Healing is more than a physical experience. Genuine restoration unveils the self and awakens the seeker. It requires openness, enduring courage, and honest inquiry into the self, and, ultimately, total surrender. The Healing Curve chronicles such a journey. On one level, it is a book about the ardent quest for true and lasting restoration from scoliosis. The story begins in the physical, leading us across the United States, Brazil, New Zealand, and Europe . . . encountering healers, exploringcathedrals, and meditating in gas stations. But the journey often ventures inward, offering up powerful truths about our potential as human beings and how we can access this potential to create joyful and abundant lives. With each experience the seeker shares her spiritual insights as she realizes her own limitations and strives for awareness and deeper understanding of herself and her place in the world.
Sara Chetkin graduated from Skidmore College in 2001 with a Bachelor of Arts in Anthropology. In 2007 she earned a Master of Science in Acupuncture and Oriental medicine from the New England School of Acupuncture. She is a Rohun therapist and an Ordained Minister with the Church of Wisdom, Delphi University. She lives in New York with her husband, Brecht, and their son, Adrian.
I'd like to thank my husband and my mother for their endless support and willingness to read and re-read every chapter. Bob, my publisher, thank you for your guidance and encouragment in helping me transform what was an academic treatise into a truly personal and revealing story. I'd like to give you a very special thank you to Papa; you changed everything. I know you are still with me. And, of course, to all of the healers and teachers I have had the privilege to know, thank you so much. I would not be who I am today without you.
1. Curvature Revealed
2. A Note on Humility
3. Going Within
4. Personal Responsibility
5. Mr. Gedes/Psychic Surgery
6. Hohepa/Maori Healing
10. Trusting the Incorruptible Power of Stillness
11. Receptivity and Honoring the Feminine: The Power of the Void
About the Author
Scoliosis is a lateral curvature of the spine, and depending on the severity of the curve, certain deformities can appear. You've seen elderly people with humped backs. They most likely have scoliosis. My grandmother had it. I have it. Some of the key features are pretty easy to observe. One shoulder is often higher than the other, maybe your head sits a little askew on your neck, one shoulder blade rises up while the other flattens against your back, and your hips are a bit off kilter. These deformities can affect organ functioning, so doctors usually insist on surgery. They mention scary thins like paralysis or problems bearing children. Actually, I'm assuming this is what they do. I've never been to a doctor about my back. Seventeen years ago, when an X-ray revealed a severe curvature in my spine, I vowed to myself that this would in no way change my life. I was fifteen, and I liked my life the way it was. This was bad news, sure, but it wasn't the end of the world. I had my path, and I would continue to read it, scoliosis or no scoliosis.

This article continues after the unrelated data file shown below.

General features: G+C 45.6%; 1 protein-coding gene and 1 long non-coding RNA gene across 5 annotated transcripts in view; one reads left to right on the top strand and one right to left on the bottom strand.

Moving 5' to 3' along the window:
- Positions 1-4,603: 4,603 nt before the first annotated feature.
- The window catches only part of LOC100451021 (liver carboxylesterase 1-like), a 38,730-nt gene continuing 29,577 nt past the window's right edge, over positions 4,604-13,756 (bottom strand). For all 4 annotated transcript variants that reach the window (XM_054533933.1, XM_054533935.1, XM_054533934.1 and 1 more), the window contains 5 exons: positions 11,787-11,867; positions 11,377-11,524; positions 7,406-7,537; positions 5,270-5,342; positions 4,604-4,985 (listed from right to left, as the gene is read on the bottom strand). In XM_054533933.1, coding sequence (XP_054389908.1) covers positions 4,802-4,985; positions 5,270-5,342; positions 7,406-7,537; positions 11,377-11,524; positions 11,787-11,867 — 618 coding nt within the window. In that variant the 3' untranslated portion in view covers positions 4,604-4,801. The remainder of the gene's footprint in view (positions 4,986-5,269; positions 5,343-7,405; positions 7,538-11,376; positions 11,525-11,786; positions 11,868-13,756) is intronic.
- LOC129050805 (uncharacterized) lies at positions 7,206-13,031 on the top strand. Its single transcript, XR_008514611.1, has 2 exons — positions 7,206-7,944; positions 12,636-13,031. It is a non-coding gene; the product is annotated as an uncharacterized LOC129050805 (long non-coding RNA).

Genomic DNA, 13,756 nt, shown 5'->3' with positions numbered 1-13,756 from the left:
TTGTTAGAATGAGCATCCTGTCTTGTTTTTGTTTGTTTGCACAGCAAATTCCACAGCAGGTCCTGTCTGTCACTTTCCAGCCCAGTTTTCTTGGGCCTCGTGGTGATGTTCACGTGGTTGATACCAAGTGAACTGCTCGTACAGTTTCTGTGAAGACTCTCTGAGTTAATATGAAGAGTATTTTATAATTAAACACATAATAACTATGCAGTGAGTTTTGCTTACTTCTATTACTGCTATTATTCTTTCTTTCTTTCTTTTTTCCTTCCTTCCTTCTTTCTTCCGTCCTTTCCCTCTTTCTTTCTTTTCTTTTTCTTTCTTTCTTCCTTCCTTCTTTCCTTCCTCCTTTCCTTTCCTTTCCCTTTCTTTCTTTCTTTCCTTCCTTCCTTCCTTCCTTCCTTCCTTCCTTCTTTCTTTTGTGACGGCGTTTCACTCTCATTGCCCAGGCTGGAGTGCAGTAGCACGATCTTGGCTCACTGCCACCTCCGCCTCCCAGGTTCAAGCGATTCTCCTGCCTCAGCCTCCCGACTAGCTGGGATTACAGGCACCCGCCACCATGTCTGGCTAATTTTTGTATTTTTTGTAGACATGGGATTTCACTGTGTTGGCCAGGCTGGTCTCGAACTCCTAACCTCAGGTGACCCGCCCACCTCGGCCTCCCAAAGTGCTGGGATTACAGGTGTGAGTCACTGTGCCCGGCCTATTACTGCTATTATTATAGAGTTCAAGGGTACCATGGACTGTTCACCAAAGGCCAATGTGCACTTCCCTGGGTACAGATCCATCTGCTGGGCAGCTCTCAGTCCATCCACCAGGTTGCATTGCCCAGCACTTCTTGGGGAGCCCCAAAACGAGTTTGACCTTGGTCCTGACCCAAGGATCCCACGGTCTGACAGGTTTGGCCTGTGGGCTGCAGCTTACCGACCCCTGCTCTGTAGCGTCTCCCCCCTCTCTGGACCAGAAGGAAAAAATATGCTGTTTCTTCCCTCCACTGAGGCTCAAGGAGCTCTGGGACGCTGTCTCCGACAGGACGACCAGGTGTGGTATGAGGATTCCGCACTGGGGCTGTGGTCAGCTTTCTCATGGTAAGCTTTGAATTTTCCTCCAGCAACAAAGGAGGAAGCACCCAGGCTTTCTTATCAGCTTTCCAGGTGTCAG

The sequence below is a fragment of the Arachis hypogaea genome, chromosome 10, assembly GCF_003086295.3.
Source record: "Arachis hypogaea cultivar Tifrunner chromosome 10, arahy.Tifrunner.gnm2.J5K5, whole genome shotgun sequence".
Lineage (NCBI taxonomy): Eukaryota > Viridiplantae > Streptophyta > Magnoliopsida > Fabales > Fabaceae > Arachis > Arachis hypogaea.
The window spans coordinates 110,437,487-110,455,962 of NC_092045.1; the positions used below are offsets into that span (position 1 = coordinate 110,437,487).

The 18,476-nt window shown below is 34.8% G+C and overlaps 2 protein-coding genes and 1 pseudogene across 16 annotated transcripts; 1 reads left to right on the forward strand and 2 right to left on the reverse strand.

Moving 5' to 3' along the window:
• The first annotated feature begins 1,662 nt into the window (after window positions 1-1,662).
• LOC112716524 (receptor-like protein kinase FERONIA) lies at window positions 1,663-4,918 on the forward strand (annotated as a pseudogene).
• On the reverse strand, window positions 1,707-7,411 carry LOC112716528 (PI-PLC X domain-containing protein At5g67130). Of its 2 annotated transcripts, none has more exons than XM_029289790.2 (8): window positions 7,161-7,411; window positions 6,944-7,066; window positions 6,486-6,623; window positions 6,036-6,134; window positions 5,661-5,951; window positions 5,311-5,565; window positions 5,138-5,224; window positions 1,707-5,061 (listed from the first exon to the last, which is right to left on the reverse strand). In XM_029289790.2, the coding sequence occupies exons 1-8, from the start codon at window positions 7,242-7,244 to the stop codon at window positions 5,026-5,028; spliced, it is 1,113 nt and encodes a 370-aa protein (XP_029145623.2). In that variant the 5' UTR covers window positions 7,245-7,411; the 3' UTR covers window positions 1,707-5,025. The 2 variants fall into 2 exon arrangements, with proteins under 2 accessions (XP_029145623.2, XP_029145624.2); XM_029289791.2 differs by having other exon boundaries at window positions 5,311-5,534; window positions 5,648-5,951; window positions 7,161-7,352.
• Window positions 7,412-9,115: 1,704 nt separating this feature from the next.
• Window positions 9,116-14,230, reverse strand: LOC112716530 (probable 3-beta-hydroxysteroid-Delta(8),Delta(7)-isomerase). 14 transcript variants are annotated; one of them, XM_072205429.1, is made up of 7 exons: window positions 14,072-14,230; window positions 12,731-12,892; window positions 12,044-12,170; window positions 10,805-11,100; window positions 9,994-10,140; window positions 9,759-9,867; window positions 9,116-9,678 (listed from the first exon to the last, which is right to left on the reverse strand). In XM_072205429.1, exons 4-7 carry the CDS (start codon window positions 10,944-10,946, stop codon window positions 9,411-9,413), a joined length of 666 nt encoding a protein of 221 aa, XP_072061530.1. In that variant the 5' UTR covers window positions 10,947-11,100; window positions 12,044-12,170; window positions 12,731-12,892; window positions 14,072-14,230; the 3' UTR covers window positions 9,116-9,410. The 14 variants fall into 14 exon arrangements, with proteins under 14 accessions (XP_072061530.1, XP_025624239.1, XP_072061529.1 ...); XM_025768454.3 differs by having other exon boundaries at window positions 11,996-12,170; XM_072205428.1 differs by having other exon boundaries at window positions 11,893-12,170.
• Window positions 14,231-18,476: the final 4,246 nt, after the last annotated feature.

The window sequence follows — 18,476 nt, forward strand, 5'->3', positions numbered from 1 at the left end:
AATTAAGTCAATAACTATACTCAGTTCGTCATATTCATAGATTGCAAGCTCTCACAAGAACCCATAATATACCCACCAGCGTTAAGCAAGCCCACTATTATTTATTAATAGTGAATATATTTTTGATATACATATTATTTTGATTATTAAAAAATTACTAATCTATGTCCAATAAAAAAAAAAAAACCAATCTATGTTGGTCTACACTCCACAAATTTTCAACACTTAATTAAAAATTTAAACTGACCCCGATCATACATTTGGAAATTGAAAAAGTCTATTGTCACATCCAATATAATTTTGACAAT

With my new resolve firmly in place, I fiercely rejected any tendency of those close to me to treat me differently. I reacted arrogantly to the sorrowful looks of well-meaning practitioners. When my back hurt, I would push harder, never giving myself a rest. I never mentioned back pain. I was absolutely not going to see myself as ill or deformed. There was nothing wrong with me. I was normal. Isn't it funny, though, how so much of what we try to avoid often comes to pass, despite our greatest efforts. I tried my best to dodge stigma because I didn't want to define myself by my condition, but in my obsession with not being defined by scoliosis, I unwittingly created an entirelife that is almost solely defined by it.
I have spent an embarrassing amount of time since the age of fifteen considering my back. Either it feels tight or it hurts or I'm feeling guilty that I haven't done yoga yet or that I skipped my Qi Gong practice that morning. Or it feels great and I'm frantically trying to figure out what I did differently to bring about that change. When I go to the grocery store, I choose foods that will keep me as healthy as possible. I don't do this because I want to be healthy for the sake of being healthy. I do it because I want to make sure my body is as balanced and healthy as possible so that it can live with the strain of an already imbalanced spine.
I take herbal baths to ease my back. I buy good mattresses to support my back. I only wear certain clothing to hide the deformity in my back. When my family goes on vacation, it's often to some remote locale to visit a healer who might help my back. Even my spiritual life is wholly directed and supported by this concern for my back. I'm either praying for healing, asking for guidance about how to heal, meditating on the karmic nature of my illness or doing therapy to learn more about how I have created this illness as a learning experience.
When I finally realized how much of my life I was devoting to recovery from scoliosis, I felt terribly cheated. I had wasted my life constantly telling myself that I would eventually be healed, and then I could really live. What I didn't understand was that I had cheated myself. My life was slipping by me, and I was entirely disconnected from it. I was lost in fear and determination, and I couldn't find my way out. I was determined to heal my back, but I was totally at a loss about the rest of my life. I even chose to be an acupuncturist because I wanted to learn about the possibilities of healing from the eastern perspective. It started to look like if I ever did heal my back, I would have nothing left to live for. Scoliosis had propelled my life forward. It was the motivating factor in almost every endeavor.